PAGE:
The diabetic diet is to be measured and well calculated. This does not prevent the diabetic person from eating in a normal way but, in order to keep the blood sugar at a not critical rate, (s)he must control his/her carbohydrate intake in order to manage his/her insulin intake on his/her own. Therefore, it is important not to become overwhelmed, the patient’s investment in controlling the disease is essential. A low-carbohydrate diet is the basis of everything. Opt for cooking without animal fats. Choose rather vegetable fats, lean meats, fish, fruits and vegetables rich in fiber. You should absolutely avoid sugary drinks, all foods rich in hyper-caloric fat. Choose good carbs (rice, split peas, dried beans, pasta, lentils, chick peas …) A healthy lifestyle also involves regular exercises (walking, jogging, cycling …), giving up smoking, moderate alcohol consumption and eating meals at regular times. The patient will of course perform full and regular tests but also self glucose monitoring before and after the meals using strips, medical lancing devices or electronic glucose meters in order to change the dosage of insulin to inject himself/herself.

Type 2 diabetes or non-insulin-dependent diabetes


Type 2 diabetes appears mainly among patients over 50 years old. More pernicious than type 1 diabetes, this type of diabetes can take years or decades to set in, that diabetes is often discovered when the complications of the disease begin to occur (visual disturbances, infarction …) so often much too late. This is the most subtle but unfortunately also the most common type of diabetes. I remind you that this type of diabetes occurs either when insulin is not playing its role, the glucose is no longer used or stored by the body cells, it is called insulin resistance or when the insulin is produced by the pancreas in insufficient quantity (it is called insulinopenia), the pancreas gets tired over time especially because of this insulin resistance.


Genetics is an aggravating factor but it is not enough especially in this specific type of diabetes. In fact, a sedentary lifestyle because of the lack of physical activity, a poor lifestyle with what is now called junk food (fast food …), a high fat diet (delicatessen …) overweight, a lack of medical supervision which includes allowing the bad cholesterol to set in the blood or ignoring arterial hypertension … are a set of factors that gradually lead to type 2 diabetes. A blood test starting from the age of 40 should be systematic, which is a must if the family history in terms of diabetes or if the risks such as those detailed above are present.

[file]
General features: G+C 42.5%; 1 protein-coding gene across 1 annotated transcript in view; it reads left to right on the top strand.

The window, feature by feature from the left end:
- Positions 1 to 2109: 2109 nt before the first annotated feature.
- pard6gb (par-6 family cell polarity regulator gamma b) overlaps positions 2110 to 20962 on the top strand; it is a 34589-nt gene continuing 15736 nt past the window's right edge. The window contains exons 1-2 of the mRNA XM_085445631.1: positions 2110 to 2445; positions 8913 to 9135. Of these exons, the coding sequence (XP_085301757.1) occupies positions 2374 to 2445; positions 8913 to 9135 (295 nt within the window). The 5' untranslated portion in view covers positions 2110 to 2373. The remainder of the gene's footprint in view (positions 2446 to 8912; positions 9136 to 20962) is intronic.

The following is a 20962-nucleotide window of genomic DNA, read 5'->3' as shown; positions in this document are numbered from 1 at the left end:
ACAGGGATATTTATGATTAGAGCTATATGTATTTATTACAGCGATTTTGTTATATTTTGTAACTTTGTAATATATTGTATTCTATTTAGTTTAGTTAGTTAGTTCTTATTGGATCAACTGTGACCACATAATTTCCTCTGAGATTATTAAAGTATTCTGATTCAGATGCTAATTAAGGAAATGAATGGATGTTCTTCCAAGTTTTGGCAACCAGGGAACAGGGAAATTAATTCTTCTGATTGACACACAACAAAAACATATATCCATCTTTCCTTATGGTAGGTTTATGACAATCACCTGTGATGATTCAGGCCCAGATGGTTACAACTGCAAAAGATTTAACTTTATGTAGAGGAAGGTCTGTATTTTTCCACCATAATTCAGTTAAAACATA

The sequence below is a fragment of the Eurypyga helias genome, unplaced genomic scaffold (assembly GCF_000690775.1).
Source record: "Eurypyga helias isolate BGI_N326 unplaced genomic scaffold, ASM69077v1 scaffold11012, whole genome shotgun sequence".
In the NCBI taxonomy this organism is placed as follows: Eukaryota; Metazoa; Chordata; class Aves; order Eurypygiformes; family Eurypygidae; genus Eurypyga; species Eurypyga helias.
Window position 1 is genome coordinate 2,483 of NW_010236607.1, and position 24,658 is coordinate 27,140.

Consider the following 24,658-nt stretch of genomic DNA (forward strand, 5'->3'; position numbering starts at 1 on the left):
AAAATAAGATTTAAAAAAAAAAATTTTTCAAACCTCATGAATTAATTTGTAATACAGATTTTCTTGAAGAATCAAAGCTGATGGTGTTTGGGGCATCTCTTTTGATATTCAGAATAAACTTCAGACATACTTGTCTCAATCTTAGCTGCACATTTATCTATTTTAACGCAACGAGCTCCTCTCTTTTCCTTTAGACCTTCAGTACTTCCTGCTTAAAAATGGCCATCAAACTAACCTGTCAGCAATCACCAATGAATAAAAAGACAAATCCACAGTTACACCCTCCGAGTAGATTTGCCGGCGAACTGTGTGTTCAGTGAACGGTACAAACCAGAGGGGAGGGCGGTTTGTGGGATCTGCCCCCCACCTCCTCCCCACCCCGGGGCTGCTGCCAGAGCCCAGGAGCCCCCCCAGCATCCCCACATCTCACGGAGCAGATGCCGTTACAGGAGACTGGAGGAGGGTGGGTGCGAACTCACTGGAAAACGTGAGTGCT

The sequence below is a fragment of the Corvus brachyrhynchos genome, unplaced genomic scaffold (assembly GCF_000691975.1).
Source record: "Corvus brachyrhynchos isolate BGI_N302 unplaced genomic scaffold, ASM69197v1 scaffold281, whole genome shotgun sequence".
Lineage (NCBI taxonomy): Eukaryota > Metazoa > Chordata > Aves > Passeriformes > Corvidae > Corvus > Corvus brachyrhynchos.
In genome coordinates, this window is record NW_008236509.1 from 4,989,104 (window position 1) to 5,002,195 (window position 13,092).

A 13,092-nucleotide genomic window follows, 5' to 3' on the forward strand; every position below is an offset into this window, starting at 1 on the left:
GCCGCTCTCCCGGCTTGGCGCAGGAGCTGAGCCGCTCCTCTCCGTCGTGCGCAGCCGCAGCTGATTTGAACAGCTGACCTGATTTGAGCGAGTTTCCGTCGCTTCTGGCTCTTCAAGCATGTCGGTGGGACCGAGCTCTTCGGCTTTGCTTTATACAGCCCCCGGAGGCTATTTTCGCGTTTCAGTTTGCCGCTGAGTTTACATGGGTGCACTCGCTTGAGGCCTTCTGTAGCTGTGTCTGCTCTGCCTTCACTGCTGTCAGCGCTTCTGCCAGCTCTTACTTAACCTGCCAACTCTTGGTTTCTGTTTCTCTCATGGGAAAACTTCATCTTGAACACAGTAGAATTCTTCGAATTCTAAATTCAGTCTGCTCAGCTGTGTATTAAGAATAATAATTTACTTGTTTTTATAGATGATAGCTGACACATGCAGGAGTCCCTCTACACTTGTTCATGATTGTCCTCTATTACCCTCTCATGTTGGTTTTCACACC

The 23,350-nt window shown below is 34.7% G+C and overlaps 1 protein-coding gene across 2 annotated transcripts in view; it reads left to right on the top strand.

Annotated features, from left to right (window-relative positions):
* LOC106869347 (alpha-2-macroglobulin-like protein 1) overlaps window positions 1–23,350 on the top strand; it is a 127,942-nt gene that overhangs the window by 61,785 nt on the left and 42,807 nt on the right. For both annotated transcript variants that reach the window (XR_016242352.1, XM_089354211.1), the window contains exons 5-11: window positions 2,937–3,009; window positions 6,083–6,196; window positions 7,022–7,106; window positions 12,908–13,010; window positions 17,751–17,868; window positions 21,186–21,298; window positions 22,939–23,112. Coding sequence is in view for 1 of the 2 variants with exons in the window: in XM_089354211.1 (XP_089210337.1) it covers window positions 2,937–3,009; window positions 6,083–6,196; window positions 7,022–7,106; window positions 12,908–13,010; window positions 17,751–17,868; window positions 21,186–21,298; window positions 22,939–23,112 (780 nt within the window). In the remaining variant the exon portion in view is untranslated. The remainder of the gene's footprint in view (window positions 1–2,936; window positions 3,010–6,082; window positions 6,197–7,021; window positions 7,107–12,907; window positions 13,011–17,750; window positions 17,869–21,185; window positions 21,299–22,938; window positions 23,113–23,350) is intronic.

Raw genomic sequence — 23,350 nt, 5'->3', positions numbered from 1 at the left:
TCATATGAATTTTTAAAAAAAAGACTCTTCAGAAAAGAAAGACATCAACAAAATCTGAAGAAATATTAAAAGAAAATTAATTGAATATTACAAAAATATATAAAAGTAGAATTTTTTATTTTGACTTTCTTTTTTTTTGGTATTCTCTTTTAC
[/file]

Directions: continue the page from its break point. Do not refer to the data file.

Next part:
Silent disease, symptoms may still occur like the type 1 diabetes (fatigue, polydipsia …) but often the complications are the ones that your doctor should consider as warnings.


Of course, the first treatment to be administered will be to stick to a healthy lifestyle in addition to regular physical activity and adherence to a strict diet program on the advice of a dietician. The doctor will monitor the progress of the disease through a rigorous blood testing (monitoring period is of 2 to 3 months). According to the results of the blood glucose level, the doctor will determine if oral treatment is necessary or not through oral antidiabetic drugs (OAD) grouped into 5 classes: biguanides, incretins, sulfonylureas and glinides, inhibitors of alpha -glucosidase, the SGLT2 inhibitors). Without significant improvement, the patient should use insulin shots (injections).

Type 1 and type 2 diabetes: complications often very serious!

Untreated, type 1 as type 2 diabetes may indeed lead to very serious complications, unregulated hyperglycemia in a patient who ignores this disease may have, in time, extremely serious repercussions on the nerves and blood vessels with irrecoverable consequences on the key organs of the human body. Diabetes can indeed cause blindness, amputations, kidney complications, stroke but also coma in the most severe cases. Hypoglycemia (too low glucose levels in the blood) in case of effort, for example, but also ketoacidosis caused by a decrease of the amount of insulin therefore a low sugar level in the blood are also frequent complications which can be very severe. One piece of advice: monitor your blood glucose level!